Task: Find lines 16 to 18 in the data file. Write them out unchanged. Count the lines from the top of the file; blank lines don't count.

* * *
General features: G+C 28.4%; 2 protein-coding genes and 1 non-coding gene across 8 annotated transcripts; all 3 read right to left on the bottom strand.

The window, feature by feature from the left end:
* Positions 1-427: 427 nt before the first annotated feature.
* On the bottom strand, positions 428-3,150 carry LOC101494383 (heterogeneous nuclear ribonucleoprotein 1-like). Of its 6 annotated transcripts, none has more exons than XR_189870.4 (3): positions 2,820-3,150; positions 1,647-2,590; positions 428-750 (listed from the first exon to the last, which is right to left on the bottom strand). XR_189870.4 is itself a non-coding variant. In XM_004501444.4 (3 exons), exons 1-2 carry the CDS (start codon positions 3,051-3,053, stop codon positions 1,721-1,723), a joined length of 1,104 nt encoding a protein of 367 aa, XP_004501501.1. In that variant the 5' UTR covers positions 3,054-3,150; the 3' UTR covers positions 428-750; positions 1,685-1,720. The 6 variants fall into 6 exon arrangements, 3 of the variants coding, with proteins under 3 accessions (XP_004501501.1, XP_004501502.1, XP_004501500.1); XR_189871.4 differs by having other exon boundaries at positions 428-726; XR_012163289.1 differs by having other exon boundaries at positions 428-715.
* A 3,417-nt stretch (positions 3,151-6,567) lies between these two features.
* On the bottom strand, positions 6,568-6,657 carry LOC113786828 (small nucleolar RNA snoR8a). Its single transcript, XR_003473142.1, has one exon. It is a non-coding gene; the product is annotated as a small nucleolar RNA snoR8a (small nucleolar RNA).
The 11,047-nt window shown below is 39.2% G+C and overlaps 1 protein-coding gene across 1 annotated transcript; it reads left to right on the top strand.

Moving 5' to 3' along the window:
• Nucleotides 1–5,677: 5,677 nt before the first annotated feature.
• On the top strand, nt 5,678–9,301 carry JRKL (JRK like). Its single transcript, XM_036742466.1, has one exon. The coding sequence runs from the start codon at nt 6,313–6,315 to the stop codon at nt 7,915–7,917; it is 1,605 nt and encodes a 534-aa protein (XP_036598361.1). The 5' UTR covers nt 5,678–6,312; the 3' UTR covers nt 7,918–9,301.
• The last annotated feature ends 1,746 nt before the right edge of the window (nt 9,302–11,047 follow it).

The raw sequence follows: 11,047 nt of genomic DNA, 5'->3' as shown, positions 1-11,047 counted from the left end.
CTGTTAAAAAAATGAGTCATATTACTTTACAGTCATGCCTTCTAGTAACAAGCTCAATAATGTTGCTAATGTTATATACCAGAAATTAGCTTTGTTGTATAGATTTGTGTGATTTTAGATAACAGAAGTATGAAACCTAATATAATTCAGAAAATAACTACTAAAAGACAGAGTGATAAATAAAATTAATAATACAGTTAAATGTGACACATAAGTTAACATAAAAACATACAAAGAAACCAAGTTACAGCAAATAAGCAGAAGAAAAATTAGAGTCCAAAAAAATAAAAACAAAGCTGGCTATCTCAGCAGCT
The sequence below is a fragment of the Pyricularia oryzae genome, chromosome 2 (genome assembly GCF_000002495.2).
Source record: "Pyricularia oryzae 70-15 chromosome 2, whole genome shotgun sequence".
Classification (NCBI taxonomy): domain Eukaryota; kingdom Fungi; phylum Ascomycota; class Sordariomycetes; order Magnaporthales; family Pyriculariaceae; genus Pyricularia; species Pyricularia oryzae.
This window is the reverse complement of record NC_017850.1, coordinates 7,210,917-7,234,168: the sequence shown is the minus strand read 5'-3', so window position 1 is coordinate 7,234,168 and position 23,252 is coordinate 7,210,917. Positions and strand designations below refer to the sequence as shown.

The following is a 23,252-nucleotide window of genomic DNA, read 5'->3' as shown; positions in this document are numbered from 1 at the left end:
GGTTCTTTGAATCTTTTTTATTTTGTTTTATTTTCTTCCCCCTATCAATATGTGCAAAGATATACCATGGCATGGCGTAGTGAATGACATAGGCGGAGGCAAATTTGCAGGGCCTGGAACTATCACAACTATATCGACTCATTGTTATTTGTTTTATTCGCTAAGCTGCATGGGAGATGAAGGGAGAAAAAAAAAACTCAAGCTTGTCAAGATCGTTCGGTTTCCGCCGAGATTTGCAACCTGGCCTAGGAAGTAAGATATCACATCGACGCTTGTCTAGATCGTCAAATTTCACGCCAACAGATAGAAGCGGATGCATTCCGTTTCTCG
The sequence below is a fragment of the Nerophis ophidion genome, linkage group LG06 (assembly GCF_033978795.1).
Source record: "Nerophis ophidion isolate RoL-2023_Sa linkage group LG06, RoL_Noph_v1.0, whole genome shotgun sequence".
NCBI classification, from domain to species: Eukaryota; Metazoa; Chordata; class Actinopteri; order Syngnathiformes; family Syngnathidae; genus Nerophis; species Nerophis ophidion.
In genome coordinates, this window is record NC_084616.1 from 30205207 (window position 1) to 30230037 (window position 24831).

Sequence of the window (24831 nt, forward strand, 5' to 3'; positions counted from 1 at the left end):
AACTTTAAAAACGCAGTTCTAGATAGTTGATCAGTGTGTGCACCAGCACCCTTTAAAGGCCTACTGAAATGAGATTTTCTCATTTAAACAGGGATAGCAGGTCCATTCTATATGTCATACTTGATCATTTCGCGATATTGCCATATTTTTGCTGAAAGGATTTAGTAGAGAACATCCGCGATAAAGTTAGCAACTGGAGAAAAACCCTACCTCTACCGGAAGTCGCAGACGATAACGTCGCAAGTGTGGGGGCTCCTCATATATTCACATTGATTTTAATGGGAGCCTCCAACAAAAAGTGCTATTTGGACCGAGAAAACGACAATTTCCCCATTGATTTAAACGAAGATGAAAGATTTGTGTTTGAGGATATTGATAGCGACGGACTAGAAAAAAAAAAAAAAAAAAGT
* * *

Classification (NCBI taxonomy): domain Eukaryota; kingdom Fungi; phylum Ascomycota; class Sordariomycetes; order Magnaporthales; family Pyriculariaceae; genus Pyricularia; species Pyricularia oryzae.
This window is the reverse complement of record NC_017850.1, coordinates 7,210,917-7,234,168: the sequence shown is the minus strand read 5'-3', so window position 1 is coordinate 7,234,168 and position 23,252 is coordinate 7,210,917. Positions and strand designations below refer to the sequence as shown.

The following is a 23,252-nucleotide window of genomic DNA, read 5'->3' as shown; positions in this document are numbered from 1 at the left end: